This August marks two years since the US withdrawal and Taliban takeover of Kabul, Afghanistan. Afghan scholars and colleagues across the education spectrum have witnessed the deliberate and ongoing devastation of Afghanistan’s higher education system, and the summary denial of educational opportunity for women and girls.
In response to the ongoing and still overwhelming needs, SAR has since worked with more than 100 at-risk scholars and practitioners from Afghanistan, including over 50 who have, to date, taken up positions at 39 host institutions across 9 countries.
Many other Afghan scholars have worked with SAR partners and assistance programs worldwide, contributing in a myriad of ways to the global academy and to their colleagues and students at home. Universities and partners within the SAR network continue to open up opportunities for colleagues in Afghanistan or displaced across the wider diaspora.
SAR maintains a roster of resources and open opportunities for colleagues from Afghanistan and invites updates and information on new resources to share with our network.
Below are some highlights from a July SAR workshop for scholars from Afghanistan.
Afghan scholars discuss career-building in the US
On July 17-18, 17 US-based scholars from Afghanistan joined SAR staff and partners at New York University (NYU) for the first in-person scholar workshop since 2019. The goal of the two-day event was to bring scholars, staff, and partners together to connect and collectively discuss ways to navigate the US job market and explore next steps in building an academic or professional career in a new location. In between sessions from SAR staff on making the most of and planning beyond an academic placement, external partners led thoughtful conversations on the intricacies of finding meaningful and stable employment in the US.
Colleagues from Upwardly Global began with a high-level overview of the US job market and provided guidance on US workplace culture, networking, and utilizing LinkedIn. A panel of representatives from academia followed with detailed explanations of the PhD and academic job application process, and opened up a thoughtful discussion on the different pathways to a career in academia. An NYU-based career coach closed with an interactive session on telling one’s story in a job application and tailoring a CV and resume to highlight strengths and diverse experience.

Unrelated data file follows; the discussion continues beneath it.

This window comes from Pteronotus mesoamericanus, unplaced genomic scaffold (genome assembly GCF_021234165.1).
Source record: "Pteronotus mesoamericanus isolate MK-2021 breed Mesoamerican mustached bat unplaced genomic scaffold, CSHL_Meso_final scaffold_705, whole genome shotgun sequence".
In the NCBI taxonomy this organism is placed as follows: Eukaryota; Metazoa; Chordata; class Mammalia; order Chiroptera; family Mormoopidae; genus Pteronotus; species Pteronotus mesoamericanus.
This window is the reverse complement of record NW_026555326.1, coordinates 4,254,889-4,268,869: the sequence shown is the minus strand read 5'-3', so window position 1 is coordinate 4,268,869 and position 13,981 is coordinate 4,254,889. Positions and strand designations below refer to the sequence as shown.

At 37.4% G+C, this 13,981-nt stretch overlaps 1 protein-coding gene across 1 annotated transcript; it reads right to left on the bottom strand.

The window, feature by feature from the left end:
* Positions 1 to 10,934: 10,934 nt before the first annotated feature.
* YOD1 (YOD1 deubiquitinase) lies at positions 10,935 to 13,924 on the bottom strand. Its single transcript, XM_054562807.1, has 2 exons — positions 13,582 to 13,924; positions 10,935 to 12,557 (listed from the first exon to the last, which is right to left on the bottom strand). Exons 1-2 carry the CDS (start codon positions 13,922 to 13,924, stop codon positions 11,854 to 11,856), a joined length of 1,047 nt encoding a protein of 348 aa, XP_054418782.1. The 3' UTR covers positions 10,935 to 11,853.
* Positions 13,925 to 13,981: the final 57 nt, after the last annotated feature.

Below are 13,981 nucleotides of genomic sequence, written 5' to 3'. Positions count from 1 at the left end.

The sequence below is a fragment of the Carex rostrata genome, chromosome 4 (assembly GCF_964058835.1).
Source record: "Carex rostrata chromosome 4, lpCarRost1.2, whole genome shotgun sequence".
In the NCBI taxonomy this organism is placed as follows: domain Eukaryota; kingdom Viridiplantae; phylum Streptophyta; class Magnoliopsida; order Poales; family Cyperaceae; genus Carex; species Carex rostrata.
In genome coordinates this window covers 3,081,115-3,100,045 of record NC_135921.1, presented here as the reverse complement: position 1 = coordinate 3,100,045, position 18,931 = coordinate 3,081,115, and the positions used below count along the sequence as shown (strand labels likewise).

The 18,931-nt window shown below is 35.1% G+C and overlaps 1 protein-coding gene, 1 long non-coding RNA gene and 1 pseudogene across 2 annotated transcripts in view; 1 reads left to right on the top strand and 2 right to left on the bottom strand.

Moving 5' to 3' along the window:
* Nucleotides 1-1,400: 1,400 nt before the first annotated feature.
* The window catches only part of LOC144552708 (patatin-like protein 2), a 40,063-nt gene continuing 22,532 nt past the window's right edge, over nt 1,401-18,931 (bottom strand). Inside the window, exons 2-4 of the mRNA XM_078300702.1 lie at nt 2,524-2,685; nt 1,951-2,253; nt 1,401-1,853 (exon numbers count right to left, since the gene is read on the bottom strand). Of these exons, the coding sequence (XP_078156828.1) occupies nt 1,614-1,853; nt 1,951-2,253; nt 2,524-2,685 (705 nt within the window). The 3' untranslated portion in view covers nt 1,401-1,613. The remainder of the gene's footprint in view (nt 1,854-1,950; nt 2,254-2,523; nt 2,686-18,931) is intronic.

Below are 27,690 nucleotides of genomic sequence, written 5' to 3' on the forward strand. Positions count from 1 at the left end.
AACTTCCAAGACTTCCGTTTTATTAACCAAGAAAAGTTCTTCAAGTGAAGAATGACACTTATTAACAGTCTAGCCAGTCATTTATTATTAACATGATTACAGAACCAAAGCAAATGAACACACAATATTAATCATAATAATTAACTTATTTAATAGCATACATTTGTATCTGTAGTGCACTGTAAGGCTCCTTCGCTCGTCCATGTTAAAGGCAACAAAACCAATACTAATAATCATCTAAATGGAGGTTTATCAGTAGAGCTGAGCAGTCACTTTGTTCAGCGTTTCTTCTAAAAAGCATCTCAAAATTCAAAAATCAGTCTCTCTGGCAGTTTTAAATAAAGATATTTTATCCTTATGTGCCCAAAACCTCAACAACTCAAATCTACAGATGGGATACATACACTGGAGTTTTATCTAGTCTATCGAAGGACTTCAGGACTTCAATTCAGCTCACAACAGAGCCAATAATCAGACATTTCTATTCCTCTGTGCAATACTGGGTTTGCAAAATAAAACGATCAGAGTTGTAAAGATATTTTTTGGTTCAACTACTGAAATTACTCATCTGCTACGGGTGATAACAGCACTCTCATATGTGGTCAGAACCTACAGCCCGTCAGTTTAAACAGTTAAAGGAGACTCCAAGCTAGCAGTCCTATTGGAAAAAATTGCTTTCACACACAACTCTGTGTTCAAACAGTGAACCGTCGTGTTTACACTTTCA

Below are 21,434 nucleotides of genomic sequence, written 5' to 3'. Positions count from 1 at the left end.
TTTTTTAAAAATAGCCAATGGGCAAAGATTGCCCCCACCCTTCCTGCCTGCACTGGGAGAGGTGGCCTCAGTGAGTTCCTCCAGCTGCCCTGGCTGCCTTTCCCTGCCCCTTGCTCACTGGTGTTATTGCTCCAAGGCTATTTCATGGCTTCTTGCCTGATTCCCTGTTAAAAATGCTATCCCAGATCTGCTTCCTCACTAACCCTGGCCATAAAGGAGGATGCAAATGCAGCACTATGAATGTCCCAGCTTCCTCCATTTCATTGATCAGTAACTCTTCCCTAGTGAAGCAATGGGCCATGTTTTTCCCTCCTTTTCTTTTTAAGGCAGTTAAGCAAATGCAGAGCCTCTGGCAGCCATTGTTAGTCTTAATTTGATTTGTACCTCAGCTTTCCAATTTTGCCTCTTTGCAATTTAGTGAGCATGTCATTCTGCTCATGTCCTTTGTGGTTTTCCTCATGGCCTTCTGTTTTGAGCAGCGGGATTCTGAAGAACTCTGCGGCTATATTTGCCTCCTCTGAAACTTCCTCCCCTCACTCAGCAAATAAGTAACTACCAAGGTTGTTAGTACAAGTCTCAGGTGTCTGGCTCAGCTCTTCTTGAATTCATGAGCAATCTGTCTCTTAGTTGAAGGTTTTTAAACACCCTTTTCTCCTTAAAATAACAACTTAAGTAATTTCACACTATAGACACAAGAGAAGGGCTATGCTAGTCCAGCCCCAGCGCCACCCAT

A common thread throughout the workshop was the importance of growing community, both academically and personally. Scholars engaged not only with the various presenters, but also with one another, forging meaningful connections to fellow Afghan academics and growing a network of peers. Following the workshop, the scholars reported a stronger understanding of the US job market, the PhD application process, tailoring job materials, and networking.
One scholar shared, “It was a productive workshop and I learned a lot. I am very grateful that you invited me to this event. I enjoyed and learned. After one year I met Afghan scholars, it was exciting and I am happy that they are safe and appreciate your assistance with each one of us.”
As usual, we invite expressions of interest, and thank the SAR Network for its unwavering solidarity and support. If your institution is interested in hosting a SAR scholar, please review the list of over 80 scholars seeking placements here and email hostingatSAR@nyu.edu.